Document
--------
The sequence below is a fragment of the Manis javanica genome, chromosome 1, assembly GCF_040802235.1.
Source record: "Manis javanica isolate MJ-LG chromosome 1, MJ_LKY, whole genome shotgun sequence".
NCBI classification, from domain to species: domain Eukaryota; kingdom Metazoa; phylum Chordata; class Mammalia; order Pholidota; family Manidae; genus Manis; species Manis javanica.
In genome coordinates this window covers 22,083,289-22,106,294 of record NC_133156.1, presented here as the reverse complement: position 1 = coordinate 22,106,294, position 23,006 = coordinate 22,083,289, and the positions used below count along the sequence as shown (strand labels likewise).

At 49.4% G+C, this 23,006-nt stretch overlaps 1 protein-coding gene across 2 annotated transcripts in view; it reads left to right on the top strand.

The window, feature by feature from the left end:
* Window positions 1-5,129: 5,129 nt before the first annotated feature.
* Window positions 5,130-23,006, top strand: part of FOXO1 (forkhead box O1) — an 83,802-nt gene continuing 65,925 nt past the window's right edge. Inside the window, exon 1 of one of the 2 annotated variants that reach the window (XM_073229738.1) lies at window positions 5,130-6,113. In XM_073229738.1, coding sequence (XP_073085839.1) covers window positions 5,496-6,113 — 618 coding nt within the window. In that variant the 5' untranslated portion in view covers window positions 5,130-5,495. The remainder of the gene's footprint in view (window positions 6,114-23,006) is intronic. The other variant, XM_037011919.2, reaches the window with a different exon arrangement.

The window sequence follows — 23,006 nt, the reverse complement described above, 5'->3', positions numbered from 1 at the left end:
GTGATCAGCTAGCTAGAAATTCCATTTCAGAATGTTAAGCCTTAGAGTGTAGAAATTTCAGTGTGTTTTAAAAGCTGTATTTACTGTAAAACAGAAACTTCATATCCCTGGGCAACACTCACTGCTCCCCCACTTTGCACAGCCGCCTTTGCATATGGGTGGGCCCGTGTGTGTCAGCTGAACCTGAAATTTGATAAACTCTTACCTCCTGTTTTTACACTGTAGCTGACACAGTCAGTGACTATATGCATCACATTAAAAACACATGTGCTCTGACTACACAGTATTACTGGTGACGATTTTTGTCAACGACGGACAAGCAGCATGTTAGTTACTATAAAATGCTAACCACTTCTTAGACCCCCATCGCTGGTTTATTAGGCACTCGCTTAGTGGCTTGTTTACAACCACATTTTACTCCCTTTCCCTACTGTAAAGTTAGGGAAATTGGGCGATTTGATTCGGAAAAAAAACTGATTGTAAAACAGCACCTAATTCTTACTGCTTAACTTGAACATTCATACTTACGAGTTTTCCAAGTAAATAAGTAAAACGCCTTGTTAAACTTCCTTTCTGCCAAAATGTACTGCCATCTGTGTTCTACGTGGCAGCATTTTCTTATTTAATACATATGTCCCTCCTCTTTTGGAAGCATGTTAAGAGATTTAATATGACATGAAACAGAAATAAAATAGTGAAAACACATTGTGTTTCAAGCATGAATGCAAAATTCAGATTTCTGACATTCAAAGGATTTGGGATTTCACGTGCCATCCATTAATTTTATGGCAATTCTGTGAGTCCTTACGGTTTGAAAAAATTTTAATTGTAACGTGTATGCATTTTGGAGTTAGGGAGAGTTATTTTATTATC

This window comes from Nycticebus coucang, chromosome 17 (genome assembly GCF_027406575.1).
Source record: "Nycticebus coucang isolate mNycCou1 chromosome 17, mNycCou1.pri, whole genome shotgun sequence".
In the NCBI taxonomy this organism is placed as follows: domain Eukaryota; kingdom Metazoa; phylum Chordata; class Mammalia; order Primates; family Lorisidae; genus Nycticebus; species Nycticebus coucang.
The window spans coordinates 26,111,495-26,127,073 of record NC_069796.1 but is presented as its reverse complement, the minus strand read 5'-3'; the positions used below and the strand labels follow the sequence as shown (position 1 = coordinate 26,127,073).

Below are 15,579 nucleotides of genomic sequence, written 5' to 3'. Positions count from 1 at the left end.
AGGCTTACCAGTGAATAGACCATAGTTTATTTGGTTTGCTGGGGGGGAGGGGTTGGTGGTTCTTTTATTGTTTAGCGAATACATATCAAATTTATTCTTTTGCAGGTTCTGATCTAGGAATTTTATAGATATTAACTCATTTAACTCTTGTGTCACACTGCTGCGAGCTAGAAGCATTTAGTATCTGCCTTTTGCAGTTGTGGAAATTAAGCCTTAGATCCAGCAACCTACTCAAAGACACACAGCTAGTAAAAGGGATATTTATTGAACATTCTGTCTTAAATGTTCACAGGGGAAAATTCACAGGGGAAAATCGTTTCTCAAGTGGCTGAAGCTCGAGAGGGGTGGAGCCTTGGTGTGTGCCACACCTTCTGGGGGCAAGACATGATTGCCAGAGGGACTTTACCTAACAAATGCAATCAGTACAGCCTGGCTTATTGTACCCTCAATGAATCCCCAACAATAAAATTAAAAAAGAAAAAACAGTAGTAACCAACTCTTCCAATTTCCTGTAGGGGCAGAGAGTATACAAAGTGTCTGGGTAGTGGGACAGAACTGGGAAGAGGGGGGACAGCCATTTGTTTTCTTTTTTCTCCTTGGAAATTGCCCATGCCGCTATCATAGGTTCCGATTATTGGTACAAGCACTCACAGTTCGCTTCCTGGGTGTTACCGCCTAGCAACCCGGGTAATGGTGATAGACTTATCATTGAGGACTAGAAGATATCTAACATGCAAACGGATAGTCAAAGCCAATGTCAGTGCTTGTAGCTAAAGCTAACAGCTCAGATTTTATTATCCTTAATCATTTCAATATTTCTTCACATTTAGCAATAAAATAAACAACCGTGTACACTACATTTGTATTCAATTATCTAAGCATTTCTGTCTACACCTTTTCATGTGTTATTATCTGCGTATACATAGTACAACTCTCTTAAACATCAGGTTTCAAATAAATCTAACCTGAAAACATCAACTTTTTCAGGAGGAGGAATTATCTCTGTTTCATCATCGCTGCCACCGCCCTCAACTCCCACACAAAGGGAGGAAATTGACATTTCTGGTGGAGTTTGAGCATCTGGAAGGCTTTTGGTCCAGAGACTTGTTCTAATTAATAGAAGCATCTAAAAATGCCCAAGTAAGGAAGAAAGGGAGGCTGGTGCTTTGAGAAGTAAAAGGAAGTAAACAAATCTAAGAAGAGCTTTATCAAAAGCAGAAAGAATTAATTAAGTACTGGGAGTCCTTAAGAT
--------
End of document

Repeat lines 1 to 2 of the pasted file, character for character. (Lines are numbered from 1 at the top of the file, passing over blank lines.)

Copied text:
The sequence below is a fragment of the Manis javanica genome, chromosome 1, assembly GCF_040802235.1.
Source record: "Manis javanica isolate MJ-LG chromosome 1, MJ_LKY, whole genome shotgun sequence".